Movies about playing poker have been around almost as long as cameras have recording scenes on film. According to the International Movie Database (imdb.com), no fewer than 336 motion pictures have given some treatment to the topic of “poker game” in the past century—roughly a new release every 15 weeks.
Poker had a place in Cecil B. DeMille’s 1914 blockbuster “The Virginian.” The game got Reginald Denny into trouble in the starring role of “What Happened to Jones?”—a 1926 silent film about a bachelor party that goes awry (think “The Hangover” in B&W). By 1934, poker became fair game for aspiring women, too, as Barbara Stanwyck showed in “The Gambling Lady.”
And what would cowboy classics be without their card room showdowns, from 1930’s “Billy the Kid” to 1948’s “Loaded Pistols” starring Gene Autry and 1957’s “Gunfight at the O.K. Corral” with Burt Lancaster and Kirk Douglas. When “Silverado” was made in 1985, it had to contain every cliché in the genre, so of course Jeff Goldblum plays poker with a long knife in his boot.
Some of Hollywood’s best films have featured poker in a supporting role, like “The Sting,” which won seven Academy Awards in 1973, including Best Picture. Others have made card play the center of attention, such as 1992’s Golden Globe nominated “Honeymoon in Vegas,” where a $65,000 loss at the tables has unforeseen and hilarious consequences for Nicolas Cage.
The pace of putting poker on celluloid has only quickened in recent years, as interest in cash games and tournaments has soared, giving studios even more reason to deal the game into their productions. For example, the 2006 remake of “Casino Royale” replaced the famous baccarat scene with heads-up Texas Hold’em. The new version of “Ocean’s Eleven” played the poker card, too, with Brad Pitt giving lessons.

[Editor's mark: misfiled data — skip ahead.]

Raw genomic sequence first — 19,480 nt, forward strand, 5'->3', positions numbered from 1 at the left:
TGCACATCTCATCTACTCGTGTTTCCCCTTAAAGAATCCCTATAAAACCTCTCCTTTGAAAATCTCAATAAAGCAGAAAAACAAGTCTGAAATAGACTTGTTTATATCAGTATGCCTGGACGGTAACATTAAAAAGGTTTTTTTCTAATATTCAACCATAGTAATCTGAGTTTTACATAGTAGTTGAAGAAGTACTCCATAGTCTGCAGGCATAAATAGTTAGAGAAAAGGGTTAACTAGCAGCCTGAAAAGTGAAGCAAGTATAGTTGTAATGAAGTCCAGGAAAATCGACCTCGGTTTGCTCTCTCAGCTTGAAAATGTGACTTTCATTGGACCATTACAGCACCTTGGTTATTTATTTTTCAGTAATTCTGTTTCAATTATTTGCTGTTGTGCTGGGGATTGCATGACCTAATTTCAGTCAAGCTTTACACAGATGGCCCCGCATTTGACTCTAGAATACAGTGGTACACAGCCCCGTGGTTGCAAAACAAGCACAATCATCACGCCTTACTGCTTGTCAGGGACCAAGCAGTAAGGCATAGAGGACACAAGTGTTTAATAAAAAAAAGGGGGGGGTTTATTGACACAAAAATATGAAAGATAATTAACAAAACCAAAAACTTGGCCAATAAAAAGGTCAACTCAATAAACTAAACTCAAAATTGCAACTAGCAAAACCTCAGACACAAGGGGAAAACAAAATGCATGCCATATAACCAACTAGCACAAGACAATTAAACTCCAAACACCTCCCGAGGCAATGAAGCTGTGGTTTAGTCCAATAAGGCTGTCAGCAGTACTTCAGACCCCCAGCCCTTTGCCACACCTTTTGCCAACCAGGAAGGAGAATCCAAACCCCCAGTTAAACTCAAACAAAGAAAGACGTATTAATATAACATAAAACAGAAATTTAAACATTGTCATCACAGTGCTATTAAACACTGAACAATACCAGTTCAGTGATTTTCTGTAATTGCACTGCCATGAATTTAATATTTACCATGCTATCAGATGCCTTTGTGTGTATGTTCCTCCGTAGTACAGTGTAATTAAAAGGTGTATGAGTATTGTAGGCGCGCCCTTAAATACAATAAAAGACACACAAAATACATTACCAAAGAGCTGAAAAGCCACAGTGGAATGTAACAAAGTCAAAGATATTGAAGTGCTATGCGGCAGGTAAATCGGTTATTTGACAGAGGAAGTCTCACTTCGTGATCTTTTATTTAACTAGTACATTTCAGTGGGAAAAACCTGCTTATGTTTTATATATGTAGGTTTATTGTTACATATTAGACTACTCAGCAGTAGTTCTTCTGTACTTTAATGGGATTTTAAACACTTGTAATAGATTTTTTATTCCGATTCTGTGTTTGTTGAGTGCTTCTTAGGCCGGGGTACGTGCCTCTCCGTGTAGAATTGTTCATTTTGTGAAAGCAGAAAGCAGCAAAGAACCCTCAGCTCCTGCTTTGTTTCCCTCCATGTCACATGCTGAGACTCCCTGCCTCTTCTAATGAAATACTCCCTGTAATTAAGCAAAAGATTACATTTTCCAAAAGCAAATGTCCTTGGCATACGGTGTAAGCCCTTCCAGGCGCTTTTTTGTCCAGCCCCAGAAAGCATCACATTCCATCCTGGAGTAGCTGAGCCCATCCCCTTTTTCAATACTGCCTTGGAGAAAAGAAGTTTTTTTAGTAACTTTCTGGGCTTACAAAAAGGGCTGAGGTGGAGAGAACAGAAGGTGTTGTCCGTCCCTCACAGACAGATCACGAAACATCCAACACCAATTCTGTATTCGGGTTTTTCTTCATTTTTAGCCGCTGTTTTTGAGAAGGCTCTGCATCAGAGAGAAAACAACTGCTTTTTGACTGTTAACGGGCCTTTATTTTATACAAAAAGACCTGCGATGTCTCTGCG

Not all poker movies are winners, of course. Among notable losers of late was “All In,” a $3 million catastrophe that mistakes reckless No Limit Hold’em play for strategy. Another dog, 2008’s $5 million flop called “Deal,” was all about someone losing—the WPT Championship no less—earning Burt Reynolds a Razzie Award nomination for Worst Supporting Actor.
With apologies to the many fine films that have a bit of poker going for them, following are the hands down the best of the most famous poker movies, as rated recently in Las Vegas and listed in alphabetical order. The lucky seven are:
A Big Hand for the Little Lady (1966) – Rated as “a classic among poker classics,” this film is a western comedy starring Henry Fonda and Joanne Woodward. It centers on a high stakes game of no-limit five-card draw played by five wealthy business owners. Fonda is a farmer who gets sucked into the game. He’s headed toward losing all of his family’s savings when fortune strikes, dealing him a monster hand. That prompts a heart attack, and his wife, Woodward, must play on. Some say this film teaches the true meaning of the word “bluff.” Jason Robards and Burgess Meredith help round out the veteran cast.
California Split (1974) – Director Robert Altman had great good fun making this movie about two gamblers down on their luck and looking to make a killing at the tables of Reno. Elliott Gould and George Segal star, supported by Ann Prentiss and Gwen Welles as friendly prostitutes and Joseph Walsh as Sparkie the Bookie. All the elements of comedic adventure are present along with keen insights into compulsive behavior. The climax includes a poker game against former world champion Amarillo Slim. If poker players learn anything here it is beware of addictions, especially if you can’t laugh your way out of bad situations.